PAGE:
Public Pensions 2018-05-03T20:14:26+00:00

Public Pensions

The challenges facing public pension programs are nationwide – states, counties, and municipal governments from almost every state are beginning to reckon with the promises made to employees over the course of generations, and the fiscal realities of both meeting those obligations while at the same time realizing that promises made for prior generations are not fiscally sustainable for future ones.

Floridians look at places like Detroit, California, Chicago, and others and rightly worry that we could find ourselves in the same position. While Florida’s statewide retirement system, which covers state government, the State University System, and county/school district employees is considered relatively sound financially, it maintains this position as a direct result of hundreds of millions of dollars from state appropriations every year. At the municipal level, the problem is much more dire – pension funds from large and small cities around the state present as a ticking time bomb, where retiring workers’ benefits will vastly outnumber the resources available to meet them.

JMI will continue to work to advance the concepts of defined contribution programs for new public sector employees, along with market-based reforms that better illustrate the financial situations of public pension programs.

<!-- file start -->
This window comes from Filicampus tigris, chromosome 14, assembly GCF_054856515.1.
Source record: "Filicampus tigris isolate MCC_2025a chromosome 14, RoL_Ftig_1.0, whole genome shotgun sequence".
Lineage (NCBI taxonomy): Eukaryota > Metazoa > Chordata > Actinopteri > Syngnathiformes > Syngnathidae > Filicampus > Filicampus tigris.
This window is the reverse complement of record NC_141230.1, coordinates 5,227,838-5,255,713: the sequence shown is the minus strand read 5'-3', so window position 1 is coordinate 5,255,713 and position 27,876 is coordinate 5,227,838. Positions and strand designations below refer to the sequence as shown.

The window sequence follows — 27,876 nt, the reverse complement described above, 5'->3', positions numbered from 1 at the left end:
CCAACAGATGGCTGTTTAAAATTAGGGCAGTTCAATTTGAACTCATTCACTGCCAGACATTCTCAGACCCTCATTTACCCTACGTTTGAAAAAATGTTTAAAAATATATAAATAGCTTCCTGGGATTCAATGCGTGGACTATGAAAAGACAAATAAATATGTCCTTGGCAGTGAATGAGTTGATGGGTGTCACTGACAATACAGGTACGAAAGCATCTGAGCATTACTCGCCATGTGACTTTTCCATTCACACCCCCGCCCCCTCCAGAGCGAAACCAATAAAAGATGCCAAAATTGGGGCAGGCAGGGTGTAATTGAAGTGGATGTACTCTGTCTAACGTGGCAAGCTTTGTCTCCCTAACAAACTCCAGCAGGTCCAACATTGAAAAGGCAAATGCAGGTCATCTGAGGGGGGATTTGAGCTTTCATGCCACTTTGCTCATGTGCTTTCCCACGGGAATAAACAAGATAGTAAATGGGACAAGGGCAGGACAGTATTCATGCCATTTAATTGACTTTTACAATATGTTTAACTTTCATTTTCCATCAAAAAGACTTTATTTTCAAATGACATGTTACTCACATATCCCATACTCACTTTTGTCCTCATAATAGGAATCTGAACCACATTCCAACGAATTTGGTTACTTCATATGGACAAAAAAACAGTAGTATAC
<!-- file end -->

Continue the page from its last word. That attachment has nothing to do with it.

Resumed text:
Recent News

Jason Riley

On this special edition episode of Pundits on the Porch, Bob McClure interviews Jason Riley at before JMI's 2019 Annual Dinner where Jason was the keynote speaker on April 3, 2019. Jason Riley is a senior fellow at the Manhattan Institute and a columnist for the Wall Street Journal, where [...]

JMI Releases New Report Examining Occupational Licensing and Recidivism

FOR IMMEDIATE RELEASE April 8, 2019 CONTACT: Logan Elizabeth Padgett 850-386-3131 JMI Releases New Report Examining Occupational Licensing and Recidivism About 86 percent of individuals released from prison are likely to re-offend within nine years of their release, with the majority re-offending within the first two years. With more [...]

Bridging the Divide: Licensing and Recidivism

Occupational Licensing and Recidivism in the United States Vittorio Nastasi and Samuel R. Staley DeVoe L. Moore Center, Florida State University Executive Summary This policy study examines the effects of occupational licensing reform on reducing recidivism—the likelihood former prisoners will re-offend and return to prison. Eighty-six percent of released prisoners [...]